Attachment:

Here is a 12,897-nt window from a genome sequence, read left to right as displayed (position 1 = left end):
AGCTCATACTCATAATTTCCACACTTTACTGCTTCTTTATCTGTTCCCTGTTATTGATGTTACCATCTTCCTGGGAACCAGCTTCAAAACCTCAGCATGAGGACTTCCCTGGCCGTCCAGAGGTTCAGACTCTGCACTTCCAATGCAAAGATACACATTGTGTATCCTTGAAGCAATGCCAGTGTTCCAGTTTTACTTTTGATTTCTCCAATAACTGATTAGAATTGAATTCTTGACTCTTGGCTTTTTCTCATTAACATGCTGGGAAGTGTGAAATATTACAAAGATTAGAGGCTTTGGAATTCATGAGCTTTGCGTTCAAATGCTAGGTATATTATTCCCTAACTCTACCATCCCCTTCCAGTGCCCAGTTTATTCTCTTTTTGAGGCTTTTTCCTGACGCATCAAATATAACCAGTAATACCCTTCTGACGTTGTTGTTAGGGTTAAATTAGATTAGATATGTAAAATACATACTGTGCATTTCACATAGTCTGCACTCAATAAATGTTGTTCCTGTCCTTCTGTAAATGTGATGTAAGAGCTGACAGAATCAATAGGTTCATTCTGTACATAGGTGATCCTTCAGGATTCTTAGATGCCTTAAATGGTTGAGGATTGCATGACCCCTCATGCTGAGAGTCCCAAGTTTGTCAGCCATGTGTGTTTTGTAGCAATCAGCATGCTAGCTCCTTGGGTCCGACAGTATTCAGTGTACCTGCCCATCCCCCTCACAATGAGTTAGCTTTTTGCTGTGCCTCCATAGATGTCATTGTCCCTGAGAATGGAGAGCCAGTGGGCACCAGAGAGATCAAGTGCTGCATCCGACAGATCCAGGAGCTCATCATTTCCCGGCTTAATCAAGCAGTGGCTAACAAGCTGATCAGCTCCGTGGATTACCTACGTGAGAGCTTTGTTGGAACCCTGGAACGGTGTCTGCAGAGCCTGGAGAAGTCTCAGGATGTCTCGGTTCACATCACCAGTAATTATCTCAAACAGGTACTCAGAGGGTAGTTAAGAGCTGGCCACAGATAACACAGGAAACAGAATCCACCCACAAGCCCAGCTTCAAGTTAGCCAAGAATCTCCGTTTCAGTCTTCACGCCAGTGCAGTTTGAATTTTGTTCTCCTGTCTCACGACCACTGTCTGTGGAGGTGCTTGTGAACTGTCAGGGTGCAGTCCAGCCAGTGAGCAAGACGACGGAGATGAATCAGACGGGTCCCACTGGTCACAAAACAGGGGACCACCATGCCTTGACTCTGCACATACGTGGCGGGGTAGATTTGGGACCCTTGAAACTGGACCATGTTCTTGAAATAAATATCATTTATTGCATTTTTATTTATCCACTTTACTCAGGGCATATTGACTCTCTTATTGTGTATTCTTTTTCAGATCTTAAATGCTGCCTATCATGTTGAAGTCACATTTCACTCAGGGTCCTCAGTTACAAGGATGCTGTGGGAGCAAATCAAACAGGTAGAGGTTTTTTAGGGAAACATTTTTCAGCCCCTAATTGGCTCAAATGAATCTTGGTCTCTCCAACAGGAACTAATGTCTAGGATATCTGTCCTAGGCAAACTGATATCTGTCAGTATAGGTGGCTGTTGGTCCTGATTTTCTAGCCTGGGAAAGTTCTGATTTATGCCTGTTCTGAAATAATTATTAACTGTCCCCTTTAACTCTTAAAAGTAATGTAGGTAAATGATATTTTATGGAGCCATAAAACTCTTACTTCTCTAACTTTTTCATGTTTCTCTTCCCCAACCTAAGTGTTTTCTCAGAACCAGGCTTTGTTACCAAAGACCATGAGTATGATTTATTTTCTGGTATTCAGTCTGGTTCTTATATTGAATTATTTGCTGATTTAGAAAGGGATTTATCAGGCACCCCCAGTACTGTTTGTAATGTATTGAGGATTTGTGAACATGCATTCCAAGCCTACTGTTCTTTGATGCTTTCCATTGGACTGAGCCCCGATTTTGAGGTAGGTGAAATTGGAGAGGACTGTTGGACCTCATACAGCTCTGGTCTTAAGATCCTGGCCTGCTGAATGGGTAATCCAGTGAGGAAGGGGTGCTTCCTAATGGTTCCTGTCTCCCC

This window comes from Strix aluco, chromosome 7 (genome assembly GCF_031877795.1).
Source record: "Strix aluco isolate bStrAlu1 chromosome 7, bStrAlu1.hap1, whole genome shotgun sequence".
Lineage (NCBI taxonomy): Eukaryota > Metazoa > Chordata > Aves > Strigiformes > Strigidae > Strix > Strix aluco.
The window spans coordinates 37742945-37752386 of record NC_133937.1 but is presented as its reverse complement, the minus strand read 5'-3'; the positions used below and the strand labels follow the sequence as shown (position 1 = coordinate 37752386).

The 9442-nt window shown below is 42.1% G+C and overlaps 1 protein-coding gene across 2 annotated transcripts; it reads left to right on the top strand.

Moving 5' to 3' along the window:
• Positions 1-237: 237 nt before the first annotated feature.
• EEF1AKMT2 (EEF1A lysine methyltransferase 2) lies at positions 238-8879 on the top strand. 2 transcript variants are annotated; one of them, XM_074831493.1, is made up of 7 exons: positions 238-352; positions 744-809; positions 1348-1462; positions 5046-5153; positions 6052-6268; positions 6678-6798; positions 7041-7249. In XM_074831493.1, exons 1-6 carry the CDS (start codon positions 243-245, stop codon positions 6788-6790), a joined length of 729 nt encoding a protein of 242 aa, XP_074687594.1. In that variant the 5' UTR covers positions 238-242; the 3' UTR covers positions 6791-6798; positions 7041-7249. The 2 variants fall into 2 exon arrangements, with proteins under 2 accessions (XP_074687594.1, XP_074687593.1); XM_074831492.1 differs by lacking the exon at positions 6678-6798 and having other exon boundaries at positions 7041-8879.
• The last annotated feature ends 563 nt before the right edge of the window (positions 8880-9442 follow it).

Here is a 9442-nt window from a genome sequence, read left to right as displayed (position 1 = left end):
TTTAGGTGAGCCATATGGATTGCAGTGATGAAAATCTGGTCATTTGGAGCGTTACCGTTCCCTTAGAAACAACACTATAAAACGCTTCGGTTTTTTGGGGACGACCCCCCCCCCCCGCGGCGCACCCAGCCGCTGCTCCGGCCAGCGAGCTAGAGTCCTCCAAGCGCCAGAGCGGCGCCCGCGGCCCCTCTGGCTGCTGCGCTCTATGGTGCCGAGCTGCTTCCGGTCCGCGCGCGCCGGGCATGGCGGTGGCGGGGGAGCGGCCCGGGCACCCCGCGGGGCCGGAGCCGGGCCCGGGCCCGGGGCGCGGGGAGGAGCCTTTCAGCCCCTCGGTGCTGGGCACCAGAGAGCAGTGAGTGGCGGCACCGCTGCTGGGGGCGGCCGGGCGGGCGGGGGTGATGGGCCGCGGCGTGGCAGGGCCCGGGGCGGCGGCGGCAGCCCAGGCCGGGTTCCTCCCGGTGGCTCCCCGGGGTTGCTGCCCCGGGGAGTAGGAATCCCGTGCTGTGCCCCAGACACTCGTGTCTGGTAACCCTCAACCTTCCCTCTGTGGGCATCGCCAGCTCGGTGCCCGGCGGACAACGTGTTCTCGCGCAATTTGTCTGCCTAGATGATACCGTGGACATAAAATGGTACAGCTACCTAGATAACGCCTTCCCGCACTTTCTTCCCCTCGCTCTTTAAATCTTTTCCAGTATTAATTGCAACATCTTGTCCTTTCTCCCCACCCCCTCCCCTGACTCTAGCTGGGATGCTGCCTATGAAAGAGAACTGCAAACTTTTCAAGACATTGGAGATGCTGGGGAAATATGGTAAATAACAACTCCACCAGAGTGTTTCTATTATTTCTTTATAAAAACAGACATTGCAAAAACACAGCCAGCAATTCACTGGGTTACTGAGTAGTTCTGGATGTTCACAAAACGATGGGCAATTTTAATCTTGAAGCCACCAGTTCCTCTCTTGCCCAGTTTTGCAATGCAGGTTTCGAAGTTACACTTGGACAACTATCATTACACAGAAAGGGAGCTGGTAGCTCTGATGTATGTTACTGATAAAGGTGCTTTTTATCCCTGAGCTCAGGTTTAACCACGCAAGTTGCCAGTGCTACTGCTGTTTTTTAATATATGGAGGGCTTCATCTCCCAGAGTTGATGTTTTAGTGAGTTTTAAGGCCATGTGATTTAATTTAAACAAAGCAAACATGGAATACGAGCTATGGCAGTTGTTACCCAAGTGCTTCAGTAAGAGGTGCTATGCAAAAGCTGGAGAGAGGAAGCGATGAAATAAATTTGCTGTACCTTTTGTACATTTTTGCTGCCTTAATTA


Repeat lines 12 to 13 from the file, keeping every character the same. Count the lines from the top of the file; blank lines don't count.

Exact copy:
Here is a 9442-nt window from a genome sequence, read left to right as displayed (position 1 = left end):
TTTAGGTGAGCCATATGGATTGCAGTGATGAAAATCTGGTCATTTGGAGCGTTACCGTTCCCTTAGAAACAACACTATAAAACGCTTCGGTTTTTTGGGGACGACCCCCCCCCCCCGCGGCGCACCCAGCCGCTGCTCCGGCCAGCGAGCTAGAGTCCTCCAAGCGCCAGAGCGGCGCCCGCGGCCCCTCTGGCTGCTGCGCTCTATGGTGCCGAGCTGCTTCCGGTCCGCGCGCGCCGGGCATGGCGGTGGCGGGGGAGCGGCCCGGGCACCCCGCGGGGCCGGAGCCGGGCCCGGGCCCGGGGCGCGGGGAGGAGCCTTTCAGCCCCTCGGTGCTGGGCACCAGAGAGCAGTGAGTGGCGGCACCGCTGCTGGGGGCGGCCGGGCGGGCGGGGGTGATGGGCCGCGGCGTGGCAGGGCCCGGGGCGGCGGCGGCAGCCCAGGCCGGGTTCCTCCCGGTGGCTCCCCGGGGTTGCTGCCCCGGGGAGTAGGAATCCCGTGCTGTGCCCCAGACACTCGTGTCTGGTAACCCTCAACCTTCCCTCTGTGGGCATCGCCAGCTCGGTGCCCGGCGGACAACGTGTTCTCGCGCAATTTGTCTGCCTAGATGATACCGTGGACATAAAATGGTACAGCTACCTAGATAACGCCTTCCCGCACTTTCTTCCCCTCGCTCTTTAAATCTTTTCCAGTATTAATTGCAACATCTTGTCCTTTCTCCCCACCCCCTCCCCTGACTCTAGCTGGGATGCTGCCTATGAAAGAGAACTGCAAACTTTTCAAGACATTGGAGATGCTGGGGAAATATGGTAAATAACAACTCCACCAGAGTGTTTCTATTATTTCTTTATAAAAACAGACATTGCAAAAACACAGCCAGCAATTCACTGGGTTACTGAGTAGTTCTGGATGTTCACAAAACGATGGGCAATTTTAATCTTGAAGCCACCAGTTCCTCTCTTGCCCAGTTTTGCAATGCAGGTTTCGAAGTTACACTTGGACAACTATCATTACACAGAAAGGGAGCTGGTAGCTCTGATGTATGTTACTGATAAAGGTGCTTTTTATCCCTGAGCTCAGGTTTAACCACGCAAGTTGCCAGTGCTACTGCTGTTTTTTAATATATGGAGGGCTTCATCTCCCAGAGTTGATGTTTTAGTGAGTTTTAAGGCCATGTGATTTAATTTAAACAAAGCAAACATGGAATACGAGCTATGGCAGTTGTTACCCAAGTGCTTCAGTAAGAGGTGCTATGCAAAAGCTGGAGAGAGGAAGCGATGAAATAAATTTGCTGTACCTTTTGTACATTTTTGCTGCCTTAATTA